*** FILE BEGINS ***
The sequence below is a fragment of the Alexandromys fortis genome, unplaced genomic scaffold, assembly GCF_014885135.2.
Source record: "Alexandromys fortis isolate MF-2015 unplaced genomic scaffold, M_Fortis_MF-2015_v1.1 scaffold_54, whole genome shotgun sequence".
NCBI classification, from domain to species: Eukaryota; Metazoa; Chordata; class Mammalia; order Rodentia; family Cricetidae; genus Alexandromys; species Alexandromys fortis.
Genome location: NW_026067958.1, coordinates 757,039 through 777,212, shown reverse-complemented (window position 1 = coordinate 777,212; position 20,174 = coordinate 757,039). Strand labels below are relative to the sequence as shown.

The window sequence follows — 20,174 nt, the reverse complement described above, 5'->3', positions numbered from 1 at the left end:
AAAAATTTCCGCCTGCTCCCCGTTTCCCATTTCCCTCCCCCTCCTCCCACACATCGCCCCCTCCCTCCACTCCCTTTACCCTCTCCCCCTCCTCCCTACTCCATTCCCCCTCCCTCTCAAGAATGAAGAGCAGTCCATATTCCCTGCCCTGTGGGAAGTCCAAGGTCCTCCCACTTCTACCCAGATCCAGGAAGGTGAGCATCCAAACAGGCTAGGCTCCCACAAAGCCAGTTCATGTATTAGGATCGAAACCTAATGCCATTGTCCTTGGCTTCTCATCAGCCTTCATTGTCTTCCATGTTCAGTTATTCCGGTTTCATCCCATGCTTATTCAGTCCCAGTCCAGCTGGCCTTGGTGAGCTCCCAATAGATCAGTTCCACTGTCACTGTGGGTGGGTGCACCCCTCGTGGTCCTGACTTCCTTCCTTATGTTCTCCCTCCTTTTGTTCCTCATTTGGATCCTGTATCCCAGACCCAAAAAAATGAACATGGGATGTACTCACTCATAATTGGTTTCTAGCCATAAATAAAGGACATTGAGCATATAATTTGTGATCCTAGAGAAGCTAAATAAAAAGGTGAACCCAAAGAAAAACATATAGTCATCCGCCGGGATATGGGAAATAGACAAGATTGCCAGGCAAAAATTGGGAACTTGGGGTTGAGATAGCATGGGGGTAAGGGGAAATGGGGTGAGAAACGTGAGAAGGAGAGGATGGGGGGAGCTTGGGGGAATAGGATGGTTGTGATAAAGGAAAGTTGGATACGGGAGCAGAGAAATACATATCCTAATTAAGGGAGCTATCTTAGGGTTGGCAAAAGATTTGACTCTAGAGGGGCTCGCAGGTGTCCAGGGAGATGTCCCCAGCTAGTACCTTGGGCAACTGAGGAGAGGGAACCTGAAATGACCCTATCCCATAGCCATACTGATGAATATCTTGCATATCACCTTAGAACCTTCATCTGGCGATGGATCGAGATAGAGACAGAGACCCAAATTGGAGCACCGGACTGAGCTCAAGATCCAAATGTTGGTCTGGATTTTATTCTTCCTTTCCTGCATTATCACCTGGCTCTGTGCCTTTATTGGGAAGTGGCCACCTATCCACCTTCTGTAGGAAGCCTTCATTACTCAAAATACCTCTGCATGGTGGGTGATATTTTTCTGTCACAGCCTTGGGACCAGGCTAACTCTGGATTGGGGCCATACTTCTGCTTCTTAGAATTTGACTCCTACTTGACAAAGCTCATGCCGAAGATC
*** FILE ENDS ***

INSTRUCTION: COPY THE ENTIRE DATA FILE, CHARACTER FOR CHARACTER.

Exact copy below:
The sequence below is a fragment of the Alexandromys fortis genome, unplaced genomic scaffold, assembly GCF_014885135.2.
Source record: "Alexandromys fortis isolate MF-2015 unplaced genomic scaffold, M_Fortis_MF-2015_v1.1 scaffold_54, whole genome shotgun sequence".
NCBI classification, from domain to species: Eukaryota; Metazoa; Chordata; class Mammalia; order Rodentia; family Cricetidae; genus Alexandromys; species Alexandromys fortis.
Genome location: NW_026067958.1, coordinates 757,039 through 777,212, shown reverse-complemented (window position 1 = coordinate 777,212; position 20,174 = coordinate 757,039). Strand labels below are relative to the sequence as shown.

The window sequence follows — 20,174 nt, the reverse complement described above, 5'->3', positions numbered from 1 at the left end:
AAAAATTTCCGCCTGCTCCCCGTTTCCCATTTCCCTCCCCCTCCTCCCACACATCGCCCCCTCCCTCCACTCCCTTTACCCTCTCCCCCTCCTCCCTACTCCATTCCCCCTCCCTCTCAAGAATGAAGAGCAGTCCATATTCCCTGCCCTGTGGGAAGTCCAAGGTCCTCCCACTTCTACCCAGATCCAGGAAGGTGAGCATCCAAACAGGCTAGGCTCCCACAAAGCCAGTTCATGTATTAGGATCGAAACCTAATGCCATTGTCCTTGGCTTCTCATCAGCCTTCATTGTCTTCCATGTTCAGTTATTCCGGTTTCATCCCATGCTTATTCAGTCCCAGTCCAGCTGGCCTTGGTGAGCTCCCAATAGATCAGTTCCACTGTCACTGTGGGTGGGTGCACCCCTCGTGGTCCTGACTTCCTTCCTTATGTTCTCCCTCCTTTTGTTCCTCATTTGGATCCTGTATCCCAGACCCAAAAAAATGAACATGGGATGTACTCACTCATAATTGGTTTCTAGCCATAAATAAAGGACATTGAGCATATAATTTGTGATCCTAGAGAAGCTAAATAAAAAGGTGAACCCAAAGAAAAACATATAGTCATCCGCCGGGATATGGGAAATAGACAAGATTGCCAGGCAAAAATTGGGAACTTGGGGTTGAGATAGCATGGGGGTAAGGGGAAATGGGGTGAGAAACGTGAGAAGGAGAGGATGGGGGGAGCTTGGGGGAATAGGATGGTTGTGATAAAGGAAAGTTGGATACGGGAGCAGAGAAATACATATCCTAATTAAGGGAGCTATCTTAGGGTTGGCAAAAGATTTGACTCTAGAGGGGCTCGCAGGTGTCCAGGGAGATGTCCCCAGCTAGTACCTTGGGCAACTGAGGAGAGGGAACCTGAAATGACCCTATCCCATAGCCATACTGATGAATATCTTGCATATCACCTTAGAACCTTCATCTGGCGATGGATCGAGATAGAGACAGAGACCCAAATTGGAGCACCGGACTGAGCTCAAGATCCAAATGTTGGTCTGGATTTTATTCTTCCTTTCCTGCATTATCACCTGGCTCTGTGCCTTTATTGGGAAGTGGCCACCTATCCACCTTCTGTAGGAAGCCTTCATTACTCAAAATACCTCTGCATGGTGGGTGATATTTTTCTGTCACAGCCTTGGGACCAGGCTAACTCTGGATTGGGGCCATACTTCTGCTTCTTAGAATTTGACTCCTACTTGACAAAGCTCATGCCGAAGATC